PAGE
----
At the time of the investigation, all WD patients were on long-term drug therapy (with copper chelators or zinc). Three patients in each group were treated with liver transplant. The three patients from the Non-Neurological group were transplanted for liver failure. Two patients in the Neurological group were transplanted for liver failure and one for neurological disability. All transplanted patients were receiving standard immunosuppressant drug therapy after liver transplant.

Healthy participants were recruited from the community through advertising. They had no history of mental health problems, head injuries, neurological disorders or family history of WD. The two patient groups and the control group were matched on age, gender and educational level. The precise characteristics of patients and controls are shown in Table 1.

Table 1. Characteristics of Neurological WD patients, Non-Neurological WD patients and healthy controls.

Neuropsychological profiles of WD patients

In order to characterize in a simplified and thus more rapid way the neuropsychological profiles of WD patients, indicators of cognitive functioning were obtained simultaneously with the study.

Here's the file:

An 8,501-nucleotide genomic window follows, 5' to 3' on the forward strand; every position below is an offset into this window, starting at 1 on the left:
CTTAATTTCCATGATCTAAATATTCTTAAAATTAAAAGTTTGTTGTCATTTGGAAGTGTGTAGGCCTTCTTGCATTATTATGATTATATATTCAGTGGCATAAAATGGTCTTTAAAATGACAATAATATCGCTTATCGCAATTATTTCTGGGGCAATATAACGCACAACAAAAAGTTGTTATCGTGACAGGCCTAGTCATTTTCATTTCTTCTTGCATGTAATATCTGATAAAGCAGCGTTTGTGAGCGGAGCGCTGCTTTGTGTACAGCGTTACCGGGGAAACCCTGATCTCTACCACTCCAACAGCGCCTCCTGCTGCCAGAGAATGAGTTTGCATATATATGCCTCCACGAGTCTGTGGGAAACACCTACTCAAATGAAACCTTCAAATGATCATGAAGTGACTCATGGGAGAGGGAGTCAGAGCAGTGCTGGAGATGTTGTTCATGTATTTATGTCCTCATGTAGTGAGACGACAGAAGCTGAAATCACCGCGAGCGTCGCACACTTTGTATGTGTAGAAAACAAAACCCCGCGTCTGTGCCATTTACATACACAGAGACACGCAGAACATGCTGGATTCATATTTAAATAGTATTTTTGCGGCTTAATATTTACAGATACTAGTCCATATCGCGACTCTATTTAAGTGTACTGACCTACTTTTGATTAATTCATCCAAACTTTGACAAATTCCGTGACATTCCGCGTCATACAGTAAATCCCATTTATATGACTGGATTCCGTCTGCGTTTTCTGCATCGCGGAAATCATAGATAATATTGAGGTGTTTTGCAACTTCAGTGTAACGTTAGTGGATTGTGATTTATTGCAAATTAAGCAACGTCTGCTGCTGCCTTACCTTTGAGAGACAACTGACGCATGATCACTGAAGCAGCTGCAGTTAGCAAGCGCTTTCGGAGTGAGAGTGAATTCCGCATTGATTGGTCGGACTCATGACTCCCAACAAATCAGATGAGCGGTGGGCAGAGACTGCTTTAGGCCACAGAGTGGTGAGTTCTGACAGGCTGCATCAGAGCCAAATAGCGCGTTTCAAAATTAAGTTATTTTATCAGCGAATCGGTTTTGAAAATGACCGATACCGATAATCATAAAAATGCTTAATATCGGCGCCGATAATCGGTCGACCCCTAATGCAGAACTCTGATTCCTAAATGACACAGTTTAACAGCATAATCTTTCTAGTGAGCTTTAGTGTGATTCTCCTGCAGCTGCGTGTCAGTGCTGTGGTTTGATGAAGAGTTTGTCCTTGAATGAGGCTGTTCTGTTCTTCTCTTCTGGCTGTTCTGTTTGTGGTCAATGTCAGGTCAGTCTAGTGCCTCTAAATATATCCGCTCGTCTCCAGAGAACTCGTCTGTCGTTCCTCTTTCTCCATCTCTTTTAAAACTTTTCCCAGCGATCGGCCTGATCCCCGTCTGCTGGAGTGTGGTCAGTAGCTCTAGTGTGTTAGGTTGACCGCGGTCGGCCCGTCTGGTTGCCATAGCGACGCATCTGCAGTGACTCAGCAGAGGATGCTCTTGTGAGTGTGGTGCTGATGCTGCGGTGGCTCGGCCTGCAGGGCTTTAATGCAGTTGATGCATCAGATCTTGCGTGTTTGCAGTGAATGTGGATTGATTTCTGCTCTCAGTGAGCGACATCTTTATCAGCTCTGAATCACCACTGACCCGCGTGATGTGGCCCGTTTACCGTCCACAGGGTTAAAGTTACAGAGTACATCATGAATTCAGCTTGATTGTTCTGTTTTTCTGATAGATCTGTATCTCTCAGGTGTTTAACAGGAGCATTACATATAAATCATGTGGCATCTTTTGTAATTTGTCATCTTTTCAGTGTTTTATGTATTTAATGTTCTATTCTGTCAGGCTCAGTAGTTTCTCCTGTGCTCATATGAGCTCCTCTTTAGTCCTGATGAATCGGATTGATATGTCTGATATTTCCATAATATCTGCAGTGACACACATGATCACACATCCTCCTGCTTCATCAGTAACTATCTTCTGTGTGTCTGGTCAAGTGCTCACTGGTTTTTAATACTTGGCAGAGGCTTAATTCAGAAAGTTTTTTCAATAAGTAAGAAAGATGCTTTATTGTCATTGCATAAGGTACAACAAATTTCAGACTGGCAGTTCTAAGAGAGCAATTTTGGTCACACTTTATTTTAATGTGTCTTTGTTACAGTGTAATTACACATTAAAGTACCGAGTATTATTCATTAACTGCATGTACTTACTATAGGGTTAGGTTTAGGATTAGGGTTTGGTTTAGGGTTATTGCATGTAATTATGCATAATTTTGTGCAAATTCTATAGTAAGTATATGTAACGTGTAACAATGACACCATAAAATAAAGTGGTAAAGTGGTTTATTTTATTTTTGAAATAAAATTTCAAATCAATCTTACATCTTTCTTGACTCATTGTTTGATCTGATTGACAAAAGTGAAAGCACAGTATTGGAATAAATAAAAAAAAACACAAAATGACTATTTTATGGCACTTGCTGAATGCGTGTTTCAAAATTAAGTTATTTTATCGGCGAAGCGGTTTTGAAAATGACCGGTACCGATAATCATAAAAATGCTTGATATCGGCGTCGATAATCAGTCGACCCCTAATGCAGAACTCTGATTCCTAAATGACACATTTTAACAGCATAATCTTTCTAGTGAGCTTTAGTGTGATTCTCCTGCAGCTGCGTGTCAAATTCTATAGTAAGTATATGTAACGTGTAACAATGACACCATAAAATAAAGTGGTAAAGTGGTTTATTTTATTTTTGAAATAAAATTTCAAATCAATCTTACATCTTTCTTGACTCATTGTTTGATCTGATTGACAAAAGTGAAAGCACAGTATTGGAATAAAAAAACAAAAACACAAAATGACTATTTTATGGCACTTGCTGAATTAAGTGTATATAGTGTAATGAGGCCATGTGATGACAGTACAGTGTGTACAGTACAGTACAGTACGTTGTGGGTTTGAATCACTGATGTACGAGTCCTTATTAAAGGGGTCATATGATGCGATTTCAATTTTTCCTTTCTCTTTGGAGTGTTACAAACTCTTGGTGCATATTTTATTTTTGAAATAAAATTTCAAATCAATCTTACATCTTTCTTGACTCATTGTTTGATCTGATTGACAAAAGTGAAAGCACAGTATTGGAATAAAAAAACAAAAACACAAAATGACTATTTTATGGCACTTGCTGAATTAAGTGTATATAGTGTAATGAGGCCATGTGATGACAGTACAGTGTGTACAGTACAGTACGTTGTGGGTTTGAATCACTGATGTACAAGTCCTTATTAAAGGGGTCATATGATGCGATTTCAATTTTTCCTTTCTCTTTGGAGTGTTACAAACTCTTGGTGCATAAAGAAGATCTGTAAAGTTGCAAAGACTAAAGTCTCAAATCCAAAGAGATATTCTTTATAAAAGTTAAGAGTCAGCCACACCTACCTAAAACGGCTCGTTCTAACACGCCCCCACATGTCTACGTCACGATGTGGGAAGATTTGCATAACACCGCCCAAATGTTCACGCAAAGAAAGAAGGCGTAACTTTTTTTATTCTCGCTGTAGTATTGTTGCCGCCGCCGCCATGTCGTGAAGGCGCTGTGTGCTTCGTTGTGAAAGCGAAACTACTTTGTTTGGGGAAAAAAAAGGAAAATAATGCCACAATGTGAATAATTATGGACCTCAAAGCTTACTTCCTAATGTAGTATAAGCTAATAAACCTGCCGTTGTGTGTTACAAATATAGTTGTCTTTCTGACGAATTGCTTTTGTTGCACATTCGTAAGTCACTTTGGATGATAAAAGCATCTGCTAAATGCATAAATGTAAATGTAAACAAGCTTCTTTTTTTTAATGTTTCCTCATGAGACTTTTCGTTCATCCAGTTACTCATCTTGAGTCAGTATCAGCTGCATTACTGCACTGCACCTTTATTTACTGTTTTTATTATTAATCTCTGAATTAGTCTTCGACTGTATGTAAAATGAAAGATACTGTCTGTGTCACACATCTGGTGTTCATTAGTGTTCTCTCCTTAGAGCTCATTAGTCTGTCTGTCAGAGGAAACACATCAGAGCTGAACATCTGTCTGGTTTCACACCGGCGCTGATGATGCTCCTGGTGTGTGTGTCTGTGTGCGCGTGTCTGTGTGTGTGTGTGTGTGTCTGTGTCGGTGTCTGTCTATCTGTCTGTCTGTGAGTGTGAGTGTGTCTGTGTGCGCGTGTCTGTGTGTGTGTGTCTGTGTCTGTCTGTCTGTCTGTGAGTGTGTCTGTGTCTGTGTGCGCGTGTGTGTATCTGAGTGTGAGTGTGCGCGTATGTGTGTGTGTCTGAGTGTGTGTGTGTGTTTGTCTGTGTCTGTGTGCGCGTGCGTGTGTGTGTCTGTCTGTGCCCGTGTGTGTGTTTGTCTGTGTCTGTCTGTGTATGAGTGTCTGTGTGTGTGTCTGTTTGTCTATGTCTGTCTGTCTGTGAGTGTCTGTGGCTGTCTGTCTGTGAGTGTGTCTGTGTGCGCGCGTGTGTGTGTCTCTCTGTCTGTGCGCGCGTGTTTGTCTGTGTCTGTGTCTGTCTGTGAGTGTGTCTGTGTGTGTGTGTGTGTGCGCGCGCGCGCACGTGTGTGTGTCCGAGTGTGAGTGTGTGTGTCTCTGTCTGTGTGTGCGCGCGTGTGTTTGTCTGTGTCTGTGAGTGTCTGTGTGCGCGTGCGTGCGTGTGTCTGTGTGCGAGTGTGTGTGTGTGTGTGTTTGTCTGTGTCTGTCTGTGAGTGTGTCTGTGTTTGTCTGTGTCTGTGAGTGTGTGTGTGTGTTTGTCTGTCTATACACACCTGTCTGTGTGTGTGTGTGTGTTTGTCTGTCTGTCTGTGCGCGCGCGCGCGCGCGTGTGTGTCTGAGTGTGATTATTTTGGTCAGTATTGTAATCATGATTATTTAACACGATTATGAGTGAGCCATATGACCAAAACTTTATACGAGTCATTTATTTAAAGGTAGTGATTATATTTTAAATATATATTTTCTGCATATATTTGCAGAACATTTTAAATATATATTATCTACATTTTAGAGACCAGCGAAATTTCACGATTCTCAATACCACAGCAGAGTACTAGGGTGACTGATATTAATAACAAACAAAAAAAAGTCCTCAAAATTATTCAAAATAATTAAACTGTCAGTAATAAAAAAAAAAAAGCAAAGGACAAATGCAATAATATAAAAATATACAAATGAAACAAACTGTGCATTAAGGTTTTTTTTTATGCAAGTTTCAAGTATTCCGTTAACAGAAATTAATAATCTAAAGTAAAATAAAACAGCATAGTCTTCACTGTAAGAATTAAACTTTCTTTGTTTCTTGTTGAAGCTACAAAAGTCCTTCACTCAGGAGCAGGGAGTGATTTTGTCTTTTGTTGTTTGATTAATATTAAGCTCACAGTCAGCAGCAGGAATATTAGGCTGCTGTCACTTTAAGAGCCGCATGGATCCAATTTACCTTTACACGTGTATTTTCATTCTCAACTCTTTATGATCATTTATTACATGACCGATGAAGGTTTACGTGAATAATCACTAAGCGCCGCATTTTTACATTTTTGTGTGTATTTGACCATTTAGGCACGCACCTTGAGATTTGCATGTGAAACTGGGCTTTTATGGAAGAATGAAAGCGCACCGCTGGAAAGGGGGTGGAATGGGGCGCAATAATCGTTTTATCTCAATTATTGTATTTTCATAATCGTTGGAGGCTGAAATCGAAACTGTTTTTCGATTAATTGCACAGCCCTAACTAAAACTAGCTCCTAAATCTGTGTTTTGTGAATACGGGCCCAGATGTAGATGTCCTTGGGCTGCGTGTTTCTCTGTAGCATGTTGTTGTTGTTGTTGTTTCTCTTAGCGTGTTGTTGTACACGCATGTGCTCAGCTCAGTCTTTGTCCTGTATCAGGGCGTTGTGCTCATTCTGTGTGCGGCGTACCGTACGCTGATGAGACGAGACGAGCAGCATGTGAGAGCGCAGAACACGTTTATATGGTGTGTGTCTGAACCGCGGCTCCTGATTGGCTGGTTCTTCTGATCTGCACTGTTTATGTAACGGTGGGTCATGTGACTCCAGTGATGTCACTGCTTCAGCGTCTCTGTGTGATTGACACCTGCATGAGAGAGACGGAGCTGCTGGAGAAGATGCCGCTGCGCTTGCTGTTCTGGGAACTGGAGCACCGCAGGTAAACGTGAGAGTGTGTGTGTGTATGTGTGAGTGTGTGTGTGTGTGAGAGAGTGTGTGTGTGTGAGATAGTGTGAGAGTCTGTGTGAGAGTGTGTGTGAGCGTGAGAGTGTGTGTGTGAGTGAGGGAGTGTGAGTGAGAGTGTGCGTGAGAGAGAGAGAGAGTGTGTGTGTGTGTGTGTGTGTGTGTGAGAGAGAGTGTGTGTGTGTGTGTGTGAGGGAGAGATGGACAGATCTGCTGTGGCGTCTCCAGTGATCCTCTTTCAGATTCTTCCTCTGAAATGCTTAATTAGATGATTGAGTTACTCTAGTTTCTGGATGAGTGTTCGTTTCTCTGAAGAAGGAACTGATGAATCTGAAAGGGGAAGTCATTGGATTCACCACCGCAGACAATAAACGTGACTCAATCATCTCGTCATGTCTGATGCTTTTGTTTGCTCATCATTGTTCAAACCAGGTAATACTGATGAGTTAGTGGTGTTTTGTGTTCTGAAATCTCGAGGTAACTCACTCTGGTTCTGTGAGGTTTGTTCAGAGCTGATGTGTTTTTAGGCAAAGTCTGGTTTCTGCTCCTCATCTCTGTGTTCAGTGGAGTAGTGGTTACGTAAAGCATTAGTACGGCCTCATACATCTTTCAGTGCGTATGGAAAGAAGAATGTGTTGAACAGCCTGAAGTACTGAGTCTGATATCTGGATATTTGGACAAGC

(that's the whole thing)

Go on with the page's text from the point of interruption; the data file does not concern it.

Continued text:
The FNART (French-National Adult Reading Test [20]) is a list of 36 irregular words following the common rules of pronunciation. It tests the patients’ vocabulary rather than their ability to apply regular pronunciation rules. Scores are transformed to predict premorbid IQ scores. Memory functioning was measured with the “word list” test from the Wechsler Memory Scale-Third Edition (WMS-III, French version [21]). This test includes four learning trials of twelve unrelated words, an interference learning trial of twelve new words, and a delayed recall trial of the initial twelve words 25–35 minutes later. We selected the total recall score–the number of words recalled from the four learning trials–to assess verbal episodic memory.

Visuospatial and visuoperceptual skills were assessed using two tests from the Visual Object and Space Perception battery (VOSP [22]). First, “position discrimination” was assessed with a test that includes twenty cards representing two identical squares with a black dot on them; the subject has to identify the square in which the black dot is exactly in the center. Secondly, “number location” was determined with a test including ten cards with two squares one above the other; numbers from one to nine are randomly distributed within the top square, whereas the other only has a black dot. The participant has to identify which number exactly matches the position of the black dot.